My illness is one small thing that points to the gap between what is and what God has promised. In the grand scheme of the universe, its not a big deal. However, these days in particular, it is almost a metaphor for all that is broken in the world. Our collective heart, if you will, doesn’t beat as it was intended. With every act of hatred, violence, dehumanization, and failing to care what happens to any of our neighbors, the heartbeat of humanity slows a bit more.

Into this we hear the Baptist’s cry to “Prepare the way of the Lord.” How do we make a way for God in a world that seems bent on destruction? How do we make visible the power of Love in a world where politicians cut benefits without considering the people who receive them? How do we make space for God in a world that blames people for their circumstances instead of genuinely seeking ways to alleviate suffering while maintaining or, better yet, elevating human dignity? Wolves and lambs, calves and lions, and cows and bears are not going to be lying down together any time soon. And if they did, who would notice?

The despair and hopelessness that consumes innocent lives on a daily basis threatens to engulf us all. Unless, by grace, we are willing to pay heed to what God has promised to the whole of creation. When we focus on what human beings have done, and continue to do to destroy each other and the planet, our attention is taken from things that could save us. To only see the brokenness is to fail to see what God is doing right this minute to reveal the beauty and awe and wonder that is still afoot in the world.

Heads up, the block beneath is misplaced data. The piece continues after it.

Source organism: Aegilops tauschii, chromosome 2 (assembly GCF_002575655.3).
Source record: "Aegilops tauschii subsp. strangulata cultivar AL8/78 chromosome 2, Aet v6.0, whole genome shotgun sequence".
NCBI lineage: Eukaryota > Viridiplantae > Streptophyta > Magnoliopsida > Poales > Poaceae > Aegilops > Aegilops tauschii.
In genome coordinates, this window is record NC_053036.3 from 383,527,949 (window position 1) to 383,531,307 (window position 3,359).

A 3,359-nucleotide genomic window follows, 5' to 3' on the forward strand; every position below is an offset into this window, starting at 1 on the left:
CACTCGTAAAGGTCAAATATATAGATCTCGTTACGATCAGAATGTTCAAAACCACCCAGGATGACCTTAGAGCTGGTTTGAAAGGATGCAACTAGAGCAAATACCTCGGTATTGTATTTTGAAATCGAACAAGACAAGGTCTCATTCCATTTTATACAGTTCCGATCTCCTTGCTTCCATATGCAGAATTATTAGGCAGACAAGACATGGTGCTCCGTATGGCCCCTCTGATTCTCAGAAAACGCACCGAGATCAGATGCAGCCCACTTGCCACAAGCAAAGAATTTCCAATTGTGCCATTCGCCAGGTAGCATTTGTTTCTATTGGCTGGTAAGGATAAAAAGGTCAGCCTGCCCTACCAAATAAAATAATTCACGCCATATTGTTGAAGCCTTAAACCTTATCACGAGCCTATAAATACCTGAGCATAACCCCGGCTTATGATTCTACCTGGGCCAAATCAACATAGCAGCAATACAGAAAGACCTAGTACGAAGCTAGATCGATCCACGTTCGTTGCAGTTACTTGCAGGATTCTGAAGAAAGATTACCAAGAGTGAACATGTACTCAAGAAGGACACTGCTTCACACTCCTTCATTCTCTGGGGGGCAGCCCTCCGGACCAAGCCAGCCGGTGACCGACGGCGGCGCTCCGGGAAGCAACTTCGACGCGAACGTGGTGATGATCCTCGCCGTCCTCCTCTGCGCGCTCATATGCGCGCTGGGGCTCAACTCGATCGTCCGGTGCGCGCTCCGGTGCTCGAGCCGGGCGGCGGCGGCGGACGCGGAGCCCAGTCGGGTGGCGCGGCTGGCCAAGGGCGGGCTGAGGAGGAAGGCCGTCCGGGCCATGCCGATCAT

I’m not suggesting that we live in denial. That won’t change anything or help in anyway. Just like I could not ignore my ridiculously slow heart rate, we cannot ignore the suffering all around us. On the other hand, we cannot focus on it either. If we are really going to prepare the way for God to break into the world once more, we have to look for the sacred amidst the suffering. We have to choose hope when the world hands us despair. We need to seek peace when we encounter chaos. We need to foster a sense of joy when anger shouts at us from every direction. And we need to embody love while the world embraces hatred. It’s about the choices we make. We can choose to seek out God’s holy ways and those places where it is possible for enemies to unite and the hungry to be fed in spite of the ugliness all around us.